Thread: Cannot Figure Out Why I Get Parse Error Before ','

  1. #1
    Registered User
    Join Date
    Apr 2010

    Cannot Figure Out Why I Get Parse Error Before ','

    Hello, I am currently taking my first c programming course as a requirement for my mechanical engineering degree, so please bare with me if i am so oblivious. I am having the hardest time figuring out why i keep getting this parse error.


    Write a function that accepts two arguments, integer n and real number x, computes the following series, and returns the computed result:

    1 2(x^2)/1! + 3(x^4)/2! 4(x^6)/3! + + [(-1)^n](n+1)(x^2n)/n!

    The general term is:

    negative one to the power of n
    multiply by (n plus one)
    multiply by x to the power of (2n)
    divided by n factorial

    Then write a C program that request two input from the user:
    -- an integer number, n
    -- a real number, x;

    call the function passing those two input as arguments,
    output the result returned by the function.

    OK, so this is as far as i got. Everything LOOKS right.. but am i missing something so obvious??

    int main()
        int x, n;
        printf("Enter a value for n.\n");
        scanf("%d", &n);
        printf("n = %d\n", n);
        printf("Enter a value for x.\n");
        scanf("%d", &x);
        printf("x = %d\n", x);
        printf("Result = %d\n", compute(int x , int n));
        return 0;
    int compute(int x, int n)
        int i, term, xsq, res;
        i = 1;
        xsq = x*x;
        term = -1;
            term = term*(-1)*xsq/i;
            i = i+1;
    return res;
    now when i compile it tells me i have a parse error before ',' in the line that i bolded. can anyone please tell me where i went wrong? Thanks in advance

  2. #2
    and the Hat of Guessing tabstop's Avatar
    Join Date
    Nov 2007
    Did you type
    printf(char * "Enter a value for n.\n");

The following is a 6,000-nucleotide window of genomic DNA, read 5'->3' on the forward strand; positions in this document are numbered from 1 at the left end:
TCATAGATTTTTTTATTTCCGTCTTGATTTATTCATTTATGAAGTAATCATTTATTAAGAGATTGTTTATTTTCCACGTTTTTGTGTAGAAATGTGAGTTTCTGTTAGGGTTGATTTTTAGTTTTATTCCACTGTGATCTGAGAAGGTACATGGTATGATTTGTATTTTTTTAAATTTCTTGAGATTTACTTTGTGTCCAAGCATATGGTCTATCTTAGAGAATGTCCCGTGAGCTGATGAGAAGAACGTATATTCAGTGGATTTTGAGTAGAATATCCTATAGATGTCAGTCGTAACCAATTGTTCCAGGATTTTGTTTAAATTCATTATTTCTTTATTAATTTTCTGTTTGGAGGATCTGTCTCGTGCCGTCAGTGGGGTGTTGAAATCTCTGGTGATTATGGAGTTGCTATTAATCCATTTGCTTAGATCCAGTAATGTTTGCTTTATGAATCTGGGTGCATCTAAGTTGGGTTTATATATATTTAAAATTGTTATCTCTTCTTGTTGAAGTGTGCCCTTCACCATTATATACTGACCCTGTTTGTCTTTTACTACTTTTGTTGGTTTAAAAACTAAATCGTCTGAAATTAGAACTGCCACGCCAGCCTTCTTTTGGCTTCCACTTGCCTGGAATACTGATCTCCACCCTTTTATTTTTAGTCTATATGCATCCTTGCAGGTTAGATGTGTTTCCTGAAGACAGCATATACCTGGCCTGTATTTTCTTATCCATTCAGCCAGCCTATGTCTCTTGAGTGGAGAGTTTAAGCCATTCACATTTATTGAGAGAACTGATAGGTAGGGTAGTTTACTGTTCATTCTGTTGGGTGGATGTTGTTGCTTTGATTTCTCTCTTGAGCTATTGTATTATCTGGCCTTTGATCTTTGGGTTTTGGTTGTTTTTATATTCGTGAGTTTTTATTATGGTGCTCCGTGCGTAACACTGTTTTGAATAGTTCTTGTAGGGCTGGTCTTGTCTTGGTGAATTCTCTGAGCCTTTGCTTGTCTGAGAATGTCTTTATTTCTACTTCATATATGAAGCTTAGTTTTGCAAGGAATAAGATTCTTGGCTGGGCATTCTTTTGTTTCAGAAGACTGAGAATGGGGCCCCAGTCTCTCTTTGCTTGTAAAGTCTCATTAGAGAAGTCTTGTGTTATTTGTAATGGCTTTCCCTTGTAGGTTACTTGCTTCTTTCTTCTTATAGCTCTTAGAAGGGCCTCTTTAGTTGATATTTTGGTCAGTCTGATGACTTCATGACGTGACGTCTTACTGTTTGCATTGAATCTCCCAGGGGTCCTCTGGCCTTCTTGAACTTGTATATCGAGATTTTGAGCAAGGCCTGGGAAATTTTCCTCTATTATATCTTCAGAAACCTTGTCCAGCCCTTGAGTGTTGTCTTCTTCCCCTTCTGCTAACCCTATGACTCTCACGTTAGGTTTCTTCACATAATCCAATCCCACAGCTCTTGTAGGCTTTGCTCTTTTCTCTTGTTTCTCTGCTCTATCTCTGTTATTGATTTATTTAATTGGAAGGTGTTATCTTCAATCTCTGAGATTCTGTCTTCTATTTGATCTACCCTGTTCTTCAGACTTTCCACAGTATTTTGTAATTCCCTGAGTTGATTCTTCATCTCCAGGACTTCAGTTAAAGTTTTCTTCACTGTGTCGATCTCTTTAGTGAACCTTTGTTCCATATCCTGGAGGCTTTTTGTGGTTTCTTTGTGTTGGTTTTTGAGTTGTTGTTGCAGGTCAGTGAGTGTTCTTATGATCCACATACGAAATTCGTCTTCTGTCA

scanf(char *"%d", int * &n);
    ? Then why would you type
    compute(int x , int n)

  3. #3
    Hurry Slowly vart's Avatar
    Join Date
    Oct 2006
    Rishon LeZion, Israel
    when you call function you do it like this:
    compute (2,3);
    or like this
    int x =2;
    int n=3;
    All problems in computer science can be solved by another level of indirection,
    except for the problem of too many layers of indirection.
    David J. Wheeler

  4. #4
    Registered User
    Join Date
    Apr 2010
    i originally had it down as compute (x,n); but i got a different error that states implicit declaration of function 'int compute(...)', which made it seem like it was worse off..

    vart, in my main function, i set the x and n values to be an input from the user so there cannot be any preset values, would there be a different syntax for that? i still do not know why its resulting in the error

  5. #5
    and the Hat of Guessing tabstop's Avatar
    Join Date
    Nov 2007
    You need to have a prototype of a function before you can use it (that says "hey this is a function, and it takes these kinds of things, and it returns this sort of a guy".) In this case the prototype is
    int compute(int x, int n);
    and must appear before it is used.

  6. #6
    Registered User
    Join Date
    Apr 2010
    friggin a, duh i cant believe i missed that.. thanks a ton fellas

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